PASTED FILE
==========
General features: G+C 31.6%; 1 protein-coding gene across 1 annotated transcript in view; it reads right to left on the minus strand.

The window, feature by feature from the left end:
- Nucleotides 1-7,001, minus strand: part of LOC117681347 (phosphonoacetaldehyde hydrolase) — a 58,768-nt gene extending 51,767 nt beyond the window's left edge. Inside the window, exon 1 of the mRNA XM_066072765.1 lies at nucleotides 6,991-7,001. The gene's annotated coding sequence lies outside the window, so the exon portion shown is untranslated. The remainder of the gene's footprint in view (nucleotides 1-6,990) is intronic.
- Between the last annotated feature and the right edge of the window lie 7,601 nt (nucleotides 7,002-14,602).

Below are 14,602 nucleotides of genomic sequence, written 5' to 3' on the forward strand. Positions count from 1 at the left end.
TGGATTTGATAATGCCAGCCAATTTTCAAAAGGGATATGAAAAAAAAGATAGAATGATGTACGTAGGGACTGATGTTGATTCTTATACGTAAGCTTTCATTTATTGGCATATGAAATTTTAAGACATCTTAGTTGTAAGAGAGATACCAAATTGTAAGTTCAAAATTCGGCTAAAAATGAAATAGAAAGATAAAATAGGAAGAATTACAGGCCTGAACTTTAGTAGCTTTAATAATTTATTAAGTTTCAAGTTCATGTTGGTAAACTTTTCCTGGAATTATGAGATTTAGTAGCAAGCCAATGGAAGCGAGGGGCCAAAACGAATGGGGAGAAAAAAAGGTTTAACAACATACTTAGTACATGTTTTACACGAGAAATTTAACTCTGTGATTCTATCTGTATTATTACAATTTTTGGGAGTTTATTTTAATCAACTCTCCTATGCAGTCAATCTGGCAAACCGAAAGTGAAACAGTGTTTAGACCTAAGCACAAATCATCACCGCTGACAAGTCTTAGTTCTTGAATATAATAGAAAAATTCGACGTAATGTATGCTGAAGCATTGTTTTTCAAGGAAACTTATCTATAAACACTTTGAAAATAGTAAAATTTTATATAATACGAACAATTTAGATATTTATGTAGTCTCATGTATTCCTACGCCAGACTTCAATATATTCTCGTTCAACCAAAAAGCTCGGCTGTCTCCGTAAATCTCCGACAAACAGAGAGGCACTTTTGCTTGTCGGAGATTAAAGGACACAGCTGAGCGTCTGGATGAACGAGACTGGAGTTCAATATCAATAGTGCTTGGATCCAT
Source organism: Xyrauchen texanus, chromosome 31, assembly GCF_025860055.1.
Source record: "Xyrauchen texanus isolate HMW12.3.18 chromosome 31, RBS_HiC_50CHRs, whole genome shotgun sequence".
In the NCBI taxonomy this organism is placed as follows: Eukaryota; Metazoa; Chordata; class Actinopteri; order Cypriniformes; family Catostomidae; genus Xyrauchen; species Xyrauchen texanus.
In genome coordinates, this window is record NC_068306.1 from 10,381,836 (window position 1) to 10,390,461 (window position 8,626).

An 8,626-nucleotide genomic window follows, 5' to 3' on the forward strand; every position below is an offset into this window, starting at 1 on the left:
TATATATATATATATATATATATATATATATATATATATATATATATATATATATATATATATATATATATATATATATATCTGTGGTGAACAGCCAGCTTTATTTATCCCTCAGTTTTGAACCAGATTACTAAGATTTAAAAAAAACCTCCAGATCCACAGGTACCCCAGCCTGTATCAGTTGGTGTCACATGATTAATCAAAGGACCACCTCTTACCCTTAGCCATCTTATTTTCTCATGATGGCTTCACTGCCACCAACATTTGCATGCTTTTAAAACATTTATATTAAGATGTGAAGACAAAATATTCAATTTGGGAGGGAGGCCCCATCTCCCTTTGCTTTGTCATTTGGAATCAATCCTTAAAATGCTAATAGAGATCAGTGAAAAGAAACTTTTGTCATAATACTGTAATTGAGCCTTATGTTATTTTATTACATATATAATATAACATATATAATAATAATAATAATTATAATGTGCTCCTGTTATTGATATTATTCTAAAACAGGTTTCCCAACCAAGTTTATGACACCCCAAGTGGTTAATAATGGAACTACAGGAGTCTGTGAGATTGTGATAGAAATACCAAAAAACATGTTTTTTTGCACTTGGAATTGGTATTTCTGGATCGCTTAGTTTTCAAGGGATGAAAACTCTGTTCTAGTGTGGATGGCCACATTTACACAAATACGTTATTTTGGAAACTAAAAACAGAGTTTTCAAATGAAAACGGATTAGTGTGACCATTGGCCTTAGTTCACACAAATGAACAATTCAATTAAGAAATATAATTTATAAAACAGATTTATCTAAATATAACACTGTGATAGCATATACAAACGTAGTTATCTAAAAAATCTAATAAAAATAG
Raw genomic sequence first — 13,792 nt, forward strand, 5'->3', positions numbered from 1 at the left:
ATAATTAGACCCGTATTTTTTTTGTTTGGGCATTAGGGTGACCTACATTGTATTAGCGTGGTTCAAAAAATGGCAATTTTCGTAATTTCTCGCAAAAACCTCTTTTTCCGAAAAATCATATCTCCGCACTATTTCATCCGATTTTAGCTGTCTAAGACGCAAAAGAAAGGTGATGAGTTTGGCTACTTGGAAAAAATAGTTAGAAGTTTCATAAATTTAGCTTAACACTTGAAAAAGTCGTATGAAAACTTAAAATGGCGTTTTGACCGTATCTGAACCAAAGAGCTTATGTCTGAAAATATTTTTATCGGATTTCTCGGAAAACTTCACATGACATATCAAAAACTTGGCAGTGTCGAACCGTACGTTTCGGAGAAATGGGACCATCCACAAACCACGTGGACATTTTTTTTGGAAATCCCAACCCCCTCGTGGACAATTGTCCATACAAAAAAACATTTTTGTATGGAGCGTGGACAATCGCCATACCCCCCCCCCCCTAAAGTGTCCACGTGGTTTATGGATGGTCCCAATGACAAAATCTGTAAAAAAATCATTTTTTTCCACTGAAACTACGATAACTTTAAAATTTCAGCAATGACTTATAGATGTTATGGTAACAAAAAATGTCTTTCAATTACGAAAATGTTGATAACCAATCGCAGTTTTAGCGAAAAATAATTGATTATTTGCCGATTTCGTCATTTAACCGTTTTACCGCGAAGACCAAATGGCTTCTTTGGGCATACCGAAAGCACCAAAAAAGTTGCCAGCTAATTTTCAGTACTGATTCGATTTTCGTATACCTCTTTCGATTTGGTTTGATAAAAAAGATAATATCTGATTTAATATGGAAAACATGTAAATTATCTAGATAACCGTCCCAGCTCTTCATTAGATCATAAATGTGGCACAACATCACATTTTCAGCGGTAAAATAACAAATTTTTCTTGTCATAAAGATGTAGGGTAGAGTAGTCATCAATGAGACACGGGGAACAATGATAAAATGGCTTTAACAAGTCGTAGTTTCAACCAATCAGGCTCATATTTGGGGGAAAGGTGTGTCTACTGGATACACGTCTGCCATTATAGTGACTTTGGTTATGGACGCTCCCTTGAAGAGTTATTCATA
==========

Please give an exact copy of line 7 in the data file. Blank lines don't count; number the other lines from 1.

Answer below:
Source organism: Xyrauchen texanus, chromosome 31, assembly GCF_025860055.1.